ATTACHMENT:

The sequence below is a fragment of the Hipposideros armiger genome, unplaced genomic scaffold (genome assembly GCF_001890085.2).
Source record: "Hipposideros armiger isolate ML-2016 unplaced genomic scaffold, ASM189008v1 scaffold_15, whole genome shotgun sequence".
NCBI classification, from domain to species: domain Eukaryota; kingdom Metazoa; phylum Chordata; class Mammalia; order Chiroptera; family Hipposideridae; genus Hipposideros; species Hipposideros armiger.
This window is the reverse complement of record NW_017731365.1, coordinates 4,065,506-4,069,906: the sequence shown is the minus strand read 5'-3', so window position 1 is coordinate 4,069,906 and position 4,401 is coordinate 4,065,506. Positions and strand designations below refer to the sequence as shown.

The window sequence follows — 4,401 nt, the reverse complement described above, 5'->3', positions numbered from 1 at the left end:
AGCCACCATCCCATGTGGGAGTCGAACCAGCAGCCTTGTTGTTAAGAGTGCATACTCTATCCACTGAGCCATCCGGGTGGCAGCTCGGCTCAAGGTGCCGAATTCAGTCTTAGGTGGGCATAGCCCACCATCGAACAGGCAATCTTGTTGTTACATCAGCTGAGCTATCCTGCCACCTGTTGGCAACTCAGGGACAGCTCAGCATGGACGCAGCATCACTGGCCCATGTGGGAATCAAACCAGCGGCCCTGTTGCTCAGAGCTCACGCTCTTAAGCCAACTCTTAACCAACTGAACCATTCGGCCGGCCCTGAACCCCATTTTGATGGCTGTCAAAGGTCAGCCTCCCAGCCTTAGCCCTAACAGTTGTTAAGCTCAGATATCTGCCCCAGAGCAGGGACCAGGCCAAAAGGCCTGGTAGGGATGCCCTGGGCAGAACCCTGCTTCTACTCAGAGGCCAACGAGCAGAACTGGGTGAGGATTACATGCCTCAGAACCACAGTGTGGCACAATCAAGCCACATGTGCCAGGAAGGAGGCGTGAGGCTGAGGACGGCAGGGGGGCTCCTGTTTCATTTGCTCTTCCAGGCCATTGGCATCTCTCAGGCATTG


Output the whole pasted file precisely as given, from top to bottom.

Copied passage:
The sequence below is a fragment of the Hipposideros armiger genome, unplaced genomic scaffold (genome assembly GCF_001890085.2).
Source record: "Hipposideros armiger isolate ML-2016 unplaced genomic scaffold, ASM189008v1 scaffold_15, whole genome shotgun sequence".
NCBI classification, from domain to species: domain Eukaryota; kingdom Metazoa; phylum Chordata; class Mammalia; order Chiroptera; family Hipposideridae; genus Hipposideros; species Hipposideros armiger.
This window is the reverse complement of record NW_017731365.1, coordinates 4,065,506-4,069,906: the sequence shown is the minus strand read 5'-3', so window position 1 is coordinate 4,069,906 and position 4,401 is coordinate 4,065,506. Positions and strand designations below refer to the sequence as shown.

The window sequence follows — 4,401 nt, the reverse complement described above, 5'->3', positions numbered from 1 at the left end:
AGCCACCATCCCATGTGGGAGTCGAACCAGCAGCCTTGTTGTTAAGAGTGCATACTCTATCCACTGAGCCATCCGGGTGGCAGCTCGGCTCAAGGTGCCGAATTCAGTCTTAGGTGGGCATAGCCCACCATCGAACAGGCAATCTTGTTGTTACATCAGCTGAGCTATCCTGCCACCTGTTGGCAACTCAGGGACAGCTCAGCATGGACGCAGCATCACTGGCCCATGTGGGAATCAAACCAGCGGCCCTGTTGCTCAGAGCTCACGCTCTTAAGCCAACTCTTAACCAACTGAACCATTCGGCCGGCCCTGAACCCCATTTTGATGGCTGTCAAAGGTCAGCCTCCCAGCCTTAGCCCTAACAGTTGTTAAGCTCAGATATCTGCCCCAGAGCAGGGACCAGGCCAAAAGGCCTGGTAGGGATGCCCTGGGCAGAACCCTGCTTCTACTCAGAGGCCAACGAGCAGAACTGGGTGAGGATTACATGCCTCAGAACCACAGTGTGGCACAATCAAGCCACATGTGCCAGGAAGGAGGCGTGAGGCTGAGGACGGCAGGGGGGCTCCTGTTTCATTTGCTCTTCCAGGCCATTGGCATCTCTCAGGCATTG